"I will the very day this war is won. But right now it would be a shame for any able-bodied American to loaf around while our nation is struggling for its life."
DiLoreto holds no brief for Mussolini or the Italian brand of Fascism. He simply is not interested in Italian politics, he says. His life and the existence of his four children are tied to the fate of this country, not that of Italy. Therefore, although he still has a tender feeling for the scenes of his childhood in sunny Italy, America comes first.
In his spare time, DiLoreto learned to play several instruments. At one time he played a guitar in a mandolin-guitar orchestra which won an audition at one of the Detroit radio stations in 1939. Nor has he been inactive socially. He is a charter member of the Loyal Wing Club, an Italian organization made up of natives of the Italian village of Alfedena. At present the club has branches in several American cities. The Diloretos' four children are: Panfilo, 30, a medical doctor who was graduated from the University of Michigan in 1938. He practiced two years following which he enlisted in the Army. He now is serving as lieutenant with the medical corps in Iceland. Emma, a daughter, is now married to Joseph Concilio, a radius-grinder with the National Tool & Twist Co. They live in the upper flat in the DiLoreto home on Charlevoix. Oscar, 26, a dentist with offices at 3413 McDougall, volunteered but was turned down by the Army. He is considered more useful on the home front. He too, like his two brothers, is a graduate of the University of Michigan. Gilbert, 24, is waiting to be called in the Army. He hopes to gain admission to the officers' training school.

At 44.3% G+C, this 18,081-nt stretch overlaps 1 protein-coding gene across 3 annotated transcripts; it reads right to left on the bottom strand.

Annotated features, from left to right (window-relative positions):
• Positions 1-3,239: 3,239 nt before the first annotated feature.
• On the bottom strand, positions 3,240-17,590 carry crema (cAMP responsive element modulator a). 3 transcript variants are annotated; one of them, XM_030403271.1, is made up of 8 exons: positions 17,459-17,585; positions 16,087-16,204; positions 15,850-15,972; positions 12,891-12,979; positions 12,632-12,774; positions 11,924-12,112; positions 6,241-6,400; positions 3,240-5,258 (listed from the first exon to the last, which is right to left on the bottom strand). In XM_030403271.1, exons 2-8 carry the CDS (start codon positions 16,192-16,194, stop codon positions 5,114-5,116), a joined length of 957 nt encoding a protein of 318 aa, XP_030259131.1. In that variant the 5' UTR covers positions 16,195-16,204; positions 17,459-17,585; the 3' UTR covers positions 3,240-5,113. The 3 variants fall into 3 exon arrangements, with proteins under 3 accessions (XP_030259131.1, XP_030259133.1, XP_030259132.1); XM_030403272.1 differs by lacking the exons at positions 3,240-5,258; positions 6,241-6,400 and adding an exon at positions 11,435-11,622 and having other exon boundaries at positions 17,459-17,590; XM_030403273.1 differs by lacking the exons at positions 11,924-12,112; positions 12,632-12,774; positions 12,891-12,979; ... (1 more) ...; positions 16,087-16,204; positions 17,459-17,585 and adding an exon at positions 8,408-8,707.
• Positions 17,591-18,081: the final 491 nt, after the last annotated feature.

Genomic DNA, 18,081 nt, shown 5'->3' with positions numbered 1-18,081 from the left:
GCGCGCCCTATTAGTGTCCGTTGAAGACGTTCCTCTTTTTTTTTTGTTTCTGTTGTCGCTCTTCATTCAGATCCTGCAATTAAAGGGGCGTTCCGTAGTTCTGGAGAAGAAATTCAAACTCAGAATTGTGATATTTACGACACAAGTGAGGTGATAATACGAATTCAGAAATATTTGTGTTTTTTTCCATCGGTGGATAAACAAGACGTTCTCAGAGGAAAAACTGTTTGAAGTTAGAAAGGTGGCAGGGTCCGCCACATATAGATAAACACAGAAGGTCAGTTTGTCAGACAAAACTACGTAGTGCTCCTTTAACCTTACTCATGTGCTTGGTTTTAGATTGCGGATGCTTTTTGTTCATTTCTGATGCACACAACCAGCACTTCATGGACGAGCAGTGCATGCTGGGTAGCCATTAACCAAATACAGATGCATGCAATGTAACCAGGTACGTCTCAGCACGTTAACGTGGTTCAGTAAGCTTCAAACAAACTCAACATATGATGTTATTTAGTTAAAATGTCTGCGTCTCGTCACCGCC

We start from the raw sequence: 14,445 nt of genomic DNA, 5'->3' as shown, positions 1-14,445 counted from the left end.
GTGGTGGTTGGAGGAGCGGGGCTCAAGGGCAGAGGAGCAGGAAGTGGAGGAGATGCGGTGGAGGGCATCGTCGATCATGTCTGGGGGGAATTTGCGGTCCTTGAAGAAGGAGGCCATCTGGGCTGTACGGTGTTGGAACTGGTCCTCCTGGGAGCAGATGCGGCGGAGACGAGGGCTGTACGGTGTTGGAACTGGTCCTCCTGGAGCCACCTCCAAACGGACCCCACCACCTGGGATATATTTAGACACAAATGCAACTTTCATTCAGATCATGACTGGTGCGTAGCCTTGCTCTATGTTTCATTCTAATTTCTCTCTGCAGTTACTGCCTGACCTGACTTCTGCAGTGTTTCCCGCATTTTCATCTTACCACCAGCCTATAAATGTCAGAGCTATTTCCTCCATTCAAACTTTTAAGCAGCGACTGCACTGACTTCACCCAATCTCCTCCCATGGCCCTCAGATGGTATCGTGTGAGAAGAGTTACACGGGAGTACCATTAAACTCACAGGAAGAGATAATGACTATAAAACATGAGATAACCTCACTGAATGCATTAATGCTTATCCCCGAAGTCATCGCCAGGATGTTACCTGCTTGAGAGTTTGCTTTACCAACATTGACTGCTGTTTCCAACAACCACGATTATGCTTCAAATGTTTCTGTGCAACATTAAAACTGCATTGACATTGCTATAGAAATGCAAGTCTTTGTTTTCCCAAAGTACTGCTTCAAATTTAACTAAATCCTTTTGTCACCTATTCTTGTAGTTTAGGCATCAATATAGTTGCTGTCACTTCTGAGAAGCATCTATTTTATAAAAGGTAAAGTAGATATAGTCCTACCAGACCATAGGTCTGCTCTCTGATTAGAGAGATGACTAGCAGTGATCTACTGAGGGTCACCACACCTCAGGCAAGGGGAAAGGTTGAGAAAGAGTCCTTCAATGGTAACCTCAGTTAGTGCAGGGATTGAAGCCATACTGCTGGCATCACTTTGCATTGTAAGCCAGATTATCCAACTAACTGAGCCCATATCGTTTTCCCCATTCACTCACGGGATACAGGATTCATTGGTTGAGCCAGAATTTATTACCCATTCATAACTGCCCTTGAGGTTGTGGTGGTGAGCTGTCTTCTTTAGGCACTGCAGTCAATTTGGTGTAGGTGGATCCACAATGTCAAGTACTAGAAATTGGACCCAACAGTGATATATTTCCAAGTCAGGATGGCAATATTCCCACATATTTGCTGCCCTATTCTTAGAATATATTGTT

These photos were taken by Gilbert DiLoreto during his trip to Alfedena in 1946.
When Gilbert DiLoreto, still in the service, visited Alfedena after World War II, he met with several of his relatives. A number of pictures remain from the trip, and we have reproduced some of them here. Take a look and see if you can help us identify these relatives from long ago!
150 attended a 1965 DiLoreto Family Reunion in Harper Woods, Michigan, whose program outlines the the complete family lineage from Panfilo and Eufrasia to that day. Since that time, a genealogical database has been compiled of over 500 their descendants, as well as ancestors dating back to the mid-1600's. The oldest portion of the DiLoreto Family tree is reproduced here.
Ancient "Aufidena" was home to many stonecutters, which paved most of the streets of medieval Rome and later paved streets throughout Europe and North Africa, according to a report by Armand DiGuilio, the oldest grandchild of Panfilo and Eufrasia, given at a 1979 DiLoreto family reunion.
Detroit, May 27, 1979
"In darkness duels the people which knows annals not" -Thucydides (460-400 B.C.)
The roots of the Di Loreto family are found in two towns in the central Appenine Mountains of Italy in the Abruzzi region, Barrea and Alfedena. The towns, at about 3300 feet above sea level, are nestled on the north sides of the Meta Mountains, located 77.5 air miles (125 km) east of Rome and 64.5 air miles (104 km) north of Naples. The chain runs west-south east, south of the towns and rises to 2300 meters or 7500 feet. From its peaks, it is possible to see Rome, the Vesuvius and the Adriatic Sea.
The name Barrea is derived from “Vallis Regia” through the later “Varreggia”. Little is know of the ancient history of Barrea but recent excavations (1950-1970) carried out by one of our cousins Dr. Oscar Di Loreto (1911-1971) have shown that the town was part of the Marsican and Samnite tribes in 300-200 B.C.
The history of Alfedena is well attested by the excavations, which started in 1885 with A. De Nino, and in 1897 the civic Museum was organized. During World War II, the collection was recovered at Chieti and is still waiting to be returned to Alfedena to be housed in a proper building. The artifacts consist mainly of bronze coins, arms, medals, ornaments and assorted ceramic vases, all recovered from the more than 1500 tombs excavated in the Roman necropolis in what is now Viale della Stazione, the road that leads to the railroad station.